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© 2002, The Board of Regents of the University of Nebraska on behalf of the University of Nebraska–Lincoln Extension. All rights reserved.


This NebGuide explains the basics of vaccine value, the differences between types of vaccines used in animals, and discusses vaccine selection and vaccination program development.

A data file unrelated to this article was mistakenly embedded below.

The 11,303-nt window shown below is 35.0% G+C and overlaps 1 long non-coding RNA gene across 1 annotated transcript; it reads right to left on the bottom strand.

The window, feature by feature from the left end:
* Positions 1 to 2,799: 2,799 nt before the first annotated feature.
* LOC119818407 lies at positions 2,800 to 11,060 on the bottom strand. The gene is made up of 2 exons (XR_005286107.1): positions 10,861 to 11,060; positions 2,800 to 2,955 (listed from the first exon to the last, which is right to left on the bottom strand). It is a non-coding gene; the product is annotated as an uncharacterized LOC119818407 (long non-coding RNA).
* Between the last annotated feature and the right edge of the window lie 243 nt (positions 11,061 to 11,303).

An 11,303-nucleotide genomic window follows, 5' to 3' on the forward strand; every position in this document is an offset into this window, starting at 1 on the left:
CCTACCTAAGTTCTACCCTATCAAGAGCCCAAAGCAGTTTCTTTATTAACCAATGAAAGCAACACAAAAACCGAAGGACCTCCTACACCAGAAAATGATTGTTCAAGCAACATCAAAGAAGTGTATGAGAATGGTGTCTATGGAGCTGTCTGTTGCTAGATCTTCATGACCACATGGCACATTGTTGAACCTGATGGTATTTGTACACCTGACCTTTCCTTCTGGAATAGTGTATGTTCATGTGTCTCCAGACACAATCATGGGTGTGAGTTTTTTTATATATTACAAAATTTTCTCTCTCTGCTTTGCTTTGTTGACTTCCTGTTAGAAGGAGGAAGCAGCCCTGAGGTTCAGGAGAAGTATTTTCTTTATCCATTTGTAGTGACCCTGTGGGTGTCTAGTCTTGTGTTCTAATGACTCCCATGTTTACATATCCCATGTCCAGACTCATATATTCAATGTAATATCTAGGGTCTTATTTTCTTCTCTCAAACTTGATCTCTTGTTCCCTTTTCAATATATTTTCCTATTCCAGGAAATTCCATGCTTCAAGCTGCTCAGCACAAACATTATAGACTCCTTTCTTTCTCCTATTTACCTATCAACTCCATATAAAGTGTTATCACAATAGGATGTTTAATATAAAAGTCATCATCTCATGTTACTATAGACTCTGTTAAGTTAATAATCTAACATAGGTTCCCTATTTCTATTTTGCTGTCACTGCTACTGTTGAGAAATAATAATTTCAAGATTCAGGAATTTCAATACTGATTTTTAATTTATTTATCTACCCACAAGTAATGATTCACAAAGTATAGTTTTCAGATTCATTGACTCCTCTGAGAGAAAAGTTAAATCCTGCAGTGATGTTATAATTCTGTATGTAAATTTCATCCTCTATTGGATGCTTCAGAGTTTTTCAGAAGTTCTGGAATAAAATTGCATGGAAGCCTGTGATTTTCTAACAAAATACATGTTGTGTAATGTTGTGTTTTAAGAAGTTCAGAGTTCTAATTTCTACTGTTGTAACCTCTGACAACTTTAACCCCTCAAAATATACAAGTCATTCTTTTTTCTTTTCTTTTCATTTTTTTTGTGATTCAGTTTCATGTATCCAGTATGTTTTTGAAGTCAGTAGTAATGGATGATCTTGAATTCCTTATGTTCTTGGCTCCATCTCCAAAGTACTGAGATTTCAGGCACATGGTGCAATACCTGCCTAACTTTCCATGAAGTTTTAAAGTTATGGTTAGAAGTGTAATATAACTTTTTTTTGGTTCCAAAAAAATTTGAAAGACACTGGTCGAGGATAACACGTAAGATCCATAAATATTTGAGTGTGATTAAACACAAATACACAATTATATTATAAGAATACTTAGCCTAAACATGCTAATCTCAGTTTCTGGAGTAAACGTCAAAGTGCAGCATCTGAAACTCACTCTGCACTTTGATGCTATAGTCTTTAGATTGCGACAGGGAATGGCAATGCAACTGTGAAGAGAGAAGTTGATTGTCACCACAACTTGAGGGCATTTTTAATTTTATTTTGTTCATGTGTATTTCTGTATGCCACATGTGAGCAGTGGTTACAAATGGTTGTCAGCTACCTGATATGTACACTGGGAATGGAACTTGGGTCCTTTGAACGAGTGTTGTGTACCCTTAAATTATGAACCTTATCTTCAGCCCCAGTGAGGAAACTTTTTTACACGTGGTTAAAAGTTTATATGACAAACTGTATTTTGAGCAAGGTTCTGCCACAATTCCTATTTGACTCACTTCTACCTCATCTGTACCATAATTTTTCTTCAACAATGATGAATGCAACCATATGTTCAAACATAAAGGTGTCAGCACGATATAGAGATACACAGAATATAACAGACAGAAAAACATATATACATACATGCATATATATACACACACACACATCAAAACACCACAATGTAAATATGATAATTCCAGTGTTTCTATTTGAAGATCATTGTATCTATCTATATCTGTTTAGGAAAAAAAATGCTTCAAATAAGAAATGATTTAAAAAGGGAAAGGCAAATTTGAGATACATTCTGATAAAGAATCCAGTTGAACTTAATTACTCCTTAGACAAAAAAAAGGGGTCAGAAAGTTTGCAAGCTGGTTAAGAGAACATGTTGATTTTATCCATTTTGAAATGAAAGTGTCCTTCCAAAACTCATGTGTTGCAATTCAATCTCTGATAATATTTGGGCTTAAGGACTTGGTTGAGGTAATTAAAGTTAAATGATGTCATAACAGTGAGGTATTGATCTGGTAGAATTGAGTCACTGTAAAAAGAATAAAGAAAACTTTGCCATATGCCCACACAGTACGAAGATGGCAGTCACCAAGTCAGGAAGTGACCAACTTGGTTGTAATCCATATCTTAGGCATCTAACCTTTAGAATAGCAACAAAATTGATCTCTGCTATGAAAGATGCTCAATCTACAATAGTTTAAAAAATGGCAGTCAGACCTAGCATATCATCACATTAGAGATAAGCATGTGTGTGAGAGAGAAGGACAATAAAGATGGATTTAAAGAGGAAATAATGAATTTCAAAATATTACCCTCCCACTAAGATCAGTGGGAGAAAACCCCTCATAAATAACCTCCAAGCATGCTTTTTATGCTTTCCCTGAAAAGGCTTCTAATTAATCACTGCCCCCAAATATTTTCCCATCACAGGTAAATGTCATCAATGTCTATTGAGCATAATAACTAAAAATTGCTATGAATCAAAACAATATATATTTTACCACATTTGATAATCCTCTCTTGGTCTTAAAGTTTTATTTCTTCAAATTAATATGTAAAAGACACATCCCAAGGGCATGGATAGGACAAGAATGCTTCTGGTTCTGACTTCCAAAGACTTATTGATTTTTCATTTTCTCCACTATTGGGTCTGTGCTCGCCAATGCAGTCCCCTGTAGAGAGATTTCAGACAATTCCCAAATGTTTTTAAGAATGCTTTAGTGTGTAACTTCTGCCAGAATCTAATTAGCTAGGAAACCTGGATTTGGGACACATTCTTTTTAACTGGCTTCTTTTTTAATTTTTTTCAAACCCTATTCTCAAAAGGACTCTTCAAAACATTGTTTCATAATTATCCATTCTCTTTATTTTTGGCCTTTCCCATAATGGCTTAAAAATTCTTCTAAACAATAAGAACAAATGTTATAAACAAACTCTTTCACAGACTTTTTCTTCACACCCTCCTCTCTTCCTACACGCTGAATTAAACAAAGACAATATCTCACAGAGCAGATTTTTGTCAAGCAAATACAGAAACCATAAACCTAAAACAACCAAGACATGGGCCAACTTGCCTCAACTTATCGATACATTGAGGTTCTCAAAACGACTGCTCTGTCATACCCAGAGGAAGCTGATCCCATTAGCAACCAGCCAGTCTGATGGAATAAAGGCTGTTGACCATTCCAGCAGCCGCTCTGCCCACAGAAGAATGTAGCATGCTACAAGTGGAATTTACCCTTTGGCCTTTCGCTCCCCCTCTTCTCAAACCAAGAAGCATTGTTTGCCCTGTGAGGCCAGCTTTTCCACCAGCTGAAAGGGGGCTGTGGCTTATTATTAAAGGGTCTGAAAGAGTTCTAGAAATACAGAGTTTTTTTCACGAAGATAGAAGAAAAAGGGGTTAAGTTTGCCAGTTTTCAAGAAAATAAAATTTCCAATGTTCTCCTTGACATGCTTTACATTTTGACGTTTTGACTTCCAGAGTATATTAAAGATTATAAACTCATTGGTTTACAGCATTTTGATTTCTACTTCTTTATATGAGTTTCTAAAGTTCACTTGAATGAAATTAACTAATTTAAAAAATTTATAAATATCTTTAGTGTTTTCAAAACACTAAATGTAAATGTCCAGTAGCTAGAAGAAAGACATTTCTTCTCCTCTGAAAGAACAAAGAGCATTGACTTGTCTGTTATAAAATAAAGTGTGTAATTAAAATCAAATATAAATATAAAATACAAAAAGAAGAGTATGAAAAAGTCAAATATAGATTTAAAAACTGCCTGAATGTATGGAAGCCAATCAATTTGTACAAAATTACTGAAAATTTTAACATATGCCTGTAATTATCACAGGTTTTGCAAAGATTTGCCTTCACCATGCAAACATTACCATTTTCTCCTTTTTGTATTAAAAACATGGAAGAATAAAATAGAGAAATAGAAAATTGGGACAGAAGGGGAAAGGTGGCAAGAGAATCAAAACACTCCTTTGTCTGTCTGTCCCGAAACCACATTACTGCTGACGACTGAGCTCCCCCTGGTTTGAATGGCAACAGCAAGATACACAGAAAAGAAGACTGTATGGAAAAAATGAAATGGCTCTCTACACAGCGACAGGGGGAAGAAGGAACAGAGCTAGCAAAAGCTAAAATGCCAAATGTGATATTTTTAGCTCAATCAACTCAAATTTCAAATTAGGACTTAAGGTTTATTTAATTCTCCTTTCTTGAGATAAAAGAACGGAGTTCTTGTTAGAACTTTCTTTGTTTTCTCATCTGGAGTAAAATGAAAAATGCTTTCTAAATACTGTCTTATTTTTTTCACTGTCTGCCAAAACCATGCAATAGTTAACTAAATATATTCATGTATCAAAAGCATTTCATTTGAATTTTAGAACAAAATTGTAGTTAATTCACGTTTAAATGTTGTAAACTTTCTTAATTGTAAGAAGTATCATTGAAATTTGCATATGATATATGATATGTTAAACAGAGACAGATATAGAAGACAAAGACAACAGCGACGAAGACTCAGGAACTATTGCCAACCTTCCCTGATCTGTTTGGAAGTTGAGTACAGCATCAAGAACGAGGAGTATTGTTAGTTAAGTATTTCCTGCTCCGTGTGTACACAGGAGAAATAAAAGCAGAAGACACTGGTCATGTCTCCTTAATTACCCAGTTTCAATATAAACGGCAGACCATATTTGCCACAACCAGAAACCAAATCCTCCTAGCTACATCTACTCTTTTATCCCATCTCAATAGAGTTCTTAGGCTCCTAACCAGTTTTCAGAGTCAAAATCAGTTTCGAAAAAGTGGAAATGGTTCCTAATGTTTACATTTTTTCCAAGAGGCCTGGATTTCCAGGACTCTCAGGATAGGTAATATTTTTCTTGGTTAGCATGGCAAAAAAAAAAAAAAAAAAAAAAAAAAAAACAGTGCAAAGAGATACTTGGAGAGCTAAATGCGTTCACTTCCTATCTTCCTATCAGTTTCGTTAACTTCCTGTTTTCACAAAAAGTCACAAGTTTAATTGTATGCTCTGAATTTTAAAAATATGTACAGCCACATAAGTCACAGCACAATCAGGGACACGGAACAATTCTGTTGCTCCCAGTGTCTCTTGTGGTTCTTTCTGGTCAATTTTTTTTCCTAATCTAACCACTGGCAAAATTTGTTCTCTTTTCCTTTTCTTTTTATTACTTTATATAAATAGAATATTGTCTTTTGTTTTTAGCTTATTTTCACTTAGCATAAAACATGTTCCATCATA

Vaccines are an important part of disease prevention and control. Like insurance, vaccines come at a cost, including the price of the vaccine, labor to administer the vaccine, localized tissue damage from vaccine injections, and increased metabolic demand of the animal causing potential performance loss during the time the animal is developing a proper immune response. The increased metabolic demand can cause the animal to look depressed and therefore may be confused with illness. This is sometimes referred to as "vaccine sweat." If the risk of a particular disease is low, the insurance afforded by vaccination may not be required and the benefit provided might not be cost effective. If the risk of disease is high, the insurance afforded by vaccination may be very cost effective even if it does not completely prevent sickness. It is important to view vaccines only as an aid to health management and not the foundation of animal health.